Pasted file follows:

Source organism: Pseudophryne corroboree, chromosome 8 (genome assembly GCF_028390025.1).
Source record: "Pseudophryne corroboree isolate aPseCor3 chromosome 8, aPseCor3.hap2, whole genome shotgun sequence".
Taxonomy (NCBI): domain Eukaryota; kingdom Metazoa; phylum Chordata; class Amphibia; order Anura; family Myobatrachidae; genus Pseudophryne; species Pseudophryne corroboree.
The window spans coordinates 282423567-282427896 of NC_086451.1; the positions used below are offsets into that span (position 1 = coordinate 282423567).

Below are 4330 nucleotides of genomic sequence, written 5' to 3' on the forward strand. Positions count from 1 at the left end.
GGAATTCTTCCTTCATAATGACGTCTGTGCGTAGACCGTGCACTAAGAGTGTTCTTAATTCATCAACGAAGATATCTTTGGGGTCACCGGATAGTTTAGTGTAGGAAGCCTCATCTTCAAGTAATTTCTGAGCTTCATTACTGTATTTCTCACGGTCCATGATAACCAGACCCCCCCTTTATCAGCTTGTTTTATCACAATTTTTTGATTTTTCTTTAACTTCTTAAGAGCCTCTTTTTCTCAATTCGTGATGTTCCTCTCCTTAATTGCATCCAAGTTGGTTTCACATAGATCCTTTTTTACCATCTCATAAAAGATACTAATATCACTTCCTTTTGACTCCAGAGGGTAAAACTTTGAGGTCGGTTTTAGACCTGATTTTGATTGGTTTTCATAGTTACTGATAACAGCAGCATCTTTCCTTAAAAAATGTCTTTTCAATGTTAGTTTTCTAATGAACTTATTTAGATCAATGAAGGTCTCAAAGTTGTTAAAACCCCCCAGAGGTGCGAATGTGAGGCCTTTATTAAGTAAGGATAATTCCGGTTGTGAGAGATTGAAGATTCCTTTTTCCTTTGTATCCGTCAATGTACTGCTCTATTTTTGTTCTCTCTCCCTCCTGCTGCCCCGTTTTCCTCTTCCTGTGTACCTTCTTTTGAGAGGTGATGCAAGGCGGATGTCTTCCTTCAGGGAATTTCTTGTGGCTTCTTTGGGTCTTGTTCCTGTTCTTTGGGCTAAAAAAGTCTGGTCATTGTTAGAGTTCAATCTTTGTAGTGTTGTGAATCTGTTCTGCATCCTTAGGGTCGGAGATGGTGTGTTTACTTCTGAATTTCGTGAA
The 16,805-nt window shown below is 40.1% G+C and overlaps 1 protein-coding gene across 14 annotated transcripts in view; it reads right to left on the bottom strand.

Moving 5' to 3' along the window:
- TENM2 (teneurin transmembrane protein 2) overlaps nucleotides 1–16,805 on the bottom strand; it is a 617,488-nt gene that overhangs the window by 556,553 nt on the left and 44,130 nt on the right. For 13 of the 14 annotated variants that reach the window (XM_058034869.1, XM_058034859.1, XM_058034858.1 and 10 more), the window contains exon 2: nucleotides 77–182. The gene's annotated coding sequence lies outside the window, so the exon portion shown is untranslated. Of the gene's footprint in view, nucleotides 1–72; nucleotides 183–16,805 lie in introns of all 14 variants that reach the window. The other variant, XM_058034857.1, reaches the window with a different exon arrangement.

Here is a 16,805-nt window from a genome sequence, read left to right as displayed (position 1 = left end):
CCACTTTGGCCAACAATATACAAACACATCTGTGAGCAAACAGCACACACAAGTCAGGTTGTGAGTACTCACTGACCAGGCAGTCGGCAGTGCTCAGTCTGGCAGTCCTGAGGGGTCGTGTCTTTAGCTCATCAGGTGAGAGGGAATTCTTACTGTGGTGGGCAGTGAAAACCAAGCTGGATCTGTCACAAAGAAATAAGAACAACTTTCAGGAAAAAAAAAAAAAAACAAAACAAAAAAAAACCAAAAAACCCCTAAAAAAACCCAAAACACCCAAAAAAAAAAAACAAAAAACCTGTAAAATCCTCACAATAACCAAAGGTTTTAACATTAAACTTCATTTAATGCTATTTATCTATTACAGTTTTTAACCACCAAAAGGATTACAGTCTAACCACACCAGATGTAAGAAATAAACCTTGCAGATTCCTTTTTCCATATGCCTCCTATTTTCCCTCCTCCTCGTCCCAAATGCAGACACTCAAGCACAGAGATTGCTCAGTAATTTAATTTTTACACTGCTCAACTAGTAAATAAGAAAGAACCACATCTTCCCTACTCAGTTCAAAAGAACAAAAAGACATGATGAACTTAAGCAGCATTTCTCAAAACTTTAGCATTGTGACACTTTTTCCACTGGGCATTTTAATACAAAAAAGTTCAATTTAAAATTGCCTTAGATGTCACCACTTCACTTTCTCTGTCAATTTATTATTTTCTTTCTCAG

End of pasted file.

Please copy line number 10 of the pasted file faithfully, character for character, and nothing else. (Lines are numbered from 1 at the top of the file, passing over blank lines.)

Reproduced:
Here is a 16,805-nt window from a genome sequence, read left to right as displayed (position 1 = left end):